Friday, August 04, 2006


How French is Corsica?

I had a note from a young man in the USA yesterday asking if Corsica was French or what? As the answer would affect the content of his High School project on the island, I rushed an answer to him as quick as I could.

The straight answer to his question is "Yes, it's part of France", but in reality the question deserves a fuller answer. The island comprises two French d├ępartements - Haute Corse and Corse du Sud, so politically Corsica remains French. The French language is spoken throughout the island, so linguistically it's French as well. There is however a strong Corsican language spoken by many people and taught in schools, and this language is far closer to the languages spoken in pre-Unification Italy than that of mainland France. So close in fact, that Italians and Corsicans can understand each other pretty well.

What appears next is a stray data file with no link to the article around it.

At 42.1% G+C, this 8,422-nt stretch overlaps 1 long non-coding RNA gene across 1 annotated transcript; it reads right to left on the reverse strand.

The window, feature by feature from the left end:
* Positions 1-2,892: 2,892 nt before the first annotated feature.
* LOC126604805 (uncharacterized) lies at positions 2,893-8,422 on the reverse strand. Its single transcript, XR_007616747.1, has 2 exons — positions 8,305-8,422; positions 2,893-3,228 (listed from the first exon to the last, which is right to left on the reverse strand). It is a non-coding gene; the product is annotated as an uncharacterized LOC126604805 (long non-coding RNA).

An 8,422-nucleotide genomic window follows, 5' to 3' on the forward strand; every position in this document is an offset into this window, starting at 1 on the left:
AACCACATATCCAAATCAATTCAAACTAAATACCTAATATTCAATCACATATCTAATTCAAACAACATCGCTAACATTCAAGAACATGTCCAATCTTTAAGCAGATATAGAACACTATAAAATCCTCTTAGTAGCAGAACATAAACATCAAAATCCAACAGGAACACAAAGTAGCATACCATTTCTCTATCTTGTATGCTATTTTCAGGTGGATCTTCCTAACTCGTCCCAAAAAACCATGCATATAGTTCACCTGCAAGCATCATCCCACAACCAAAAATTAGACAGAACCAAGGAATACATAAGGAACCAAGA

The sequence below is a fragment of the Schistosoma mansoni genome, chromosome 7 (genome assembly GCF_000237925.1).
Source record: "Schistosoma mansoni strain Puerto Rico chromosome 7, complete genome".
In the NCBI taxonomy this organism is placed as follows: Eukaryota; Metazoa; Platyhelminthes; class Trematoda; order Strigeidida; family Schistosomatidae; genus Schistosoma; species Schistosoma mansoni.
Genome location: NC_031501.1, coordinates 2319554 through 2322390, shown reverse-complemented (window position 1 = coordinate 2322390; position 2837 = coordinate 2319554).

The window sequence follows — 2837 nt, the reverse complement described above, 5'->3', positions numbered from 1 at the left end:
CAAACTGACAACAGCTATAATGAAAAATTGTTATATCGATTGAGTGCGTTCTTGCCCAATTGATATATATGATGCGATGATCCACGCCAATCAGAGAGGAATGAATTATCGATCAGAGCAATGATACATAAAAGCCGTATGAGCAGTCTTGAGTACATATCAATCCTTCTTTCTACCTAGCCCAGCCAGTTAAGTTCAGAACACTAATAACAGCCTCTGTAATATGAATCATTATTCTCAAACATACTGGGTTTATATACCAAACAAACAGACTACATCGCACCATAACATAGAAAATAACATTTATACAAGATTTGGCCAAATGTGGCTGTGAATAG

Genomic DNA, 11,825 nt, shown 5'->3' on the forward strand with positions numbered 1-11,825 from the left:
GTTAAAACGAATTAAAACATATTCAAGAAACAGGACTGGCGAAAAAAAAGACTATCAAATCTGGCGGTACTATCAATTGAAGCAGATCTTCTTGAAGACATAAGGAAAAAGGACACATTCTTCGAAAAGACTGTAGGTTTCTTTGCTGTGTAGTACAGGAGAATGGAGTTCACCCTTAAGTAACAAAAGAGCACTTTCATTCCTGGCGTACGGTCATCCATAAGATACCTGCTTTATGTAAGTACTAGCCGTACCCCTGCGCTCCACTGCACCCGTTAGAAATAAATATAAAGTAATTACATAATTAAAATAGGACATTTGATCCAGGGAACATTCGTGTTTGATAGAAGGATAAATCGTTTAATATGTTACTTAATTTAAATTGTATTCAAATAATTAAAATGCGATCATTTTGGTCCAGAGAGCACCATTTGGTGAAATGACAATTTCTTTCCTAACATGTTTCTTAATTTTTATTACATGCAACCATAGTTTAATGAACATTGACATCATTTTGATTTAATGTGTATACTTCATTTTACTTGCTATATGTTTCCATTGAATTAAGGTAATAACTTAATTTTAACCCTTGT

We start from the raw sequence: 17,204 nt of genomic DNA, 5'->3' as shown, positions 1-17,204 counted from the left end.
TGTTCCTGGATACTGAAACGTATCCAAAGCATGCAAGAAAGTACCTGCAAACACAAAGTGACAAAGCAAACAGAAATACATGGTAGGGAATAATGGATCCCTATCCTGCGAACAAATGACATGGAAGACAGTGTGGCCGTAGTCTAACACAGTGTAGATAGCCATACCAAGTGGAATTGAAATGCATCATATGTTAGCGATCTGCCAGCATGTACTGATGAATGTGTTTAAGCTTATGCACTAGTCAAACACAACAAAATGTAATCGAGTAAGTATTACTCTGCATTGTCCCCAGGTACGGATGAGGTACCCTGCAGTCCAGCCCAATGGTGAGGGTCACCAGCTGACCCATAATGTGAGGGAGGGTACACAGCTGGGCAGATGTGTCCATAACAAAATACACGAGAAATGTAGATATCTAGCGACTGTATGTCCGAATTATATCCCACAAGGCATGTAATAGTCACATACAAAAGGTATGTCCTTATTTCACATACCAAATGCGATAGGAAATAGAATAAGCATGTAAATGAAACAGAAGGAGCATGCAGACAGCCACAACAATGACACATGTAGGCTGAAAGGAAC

Historically, the answer becomes even more complex. For centuries, most of Corsica was ruled by the Genoese and only became French as a result of some political and financial juggling in the 18th Century. So it's hardly surprising that the people of Corsica see themselves as somewhat remote from France, and I suspect that the main reasons why Corsican's voted 51%:49% against a measure of independence in a referendum last year were pragmatic ones.

A young Corsican lad I know has found himself a girl pen-friend at the other end of the island, and they have chosen to correspond with each other in the Corsican language. It's things like this that make you wonder... just how French is Corsica?

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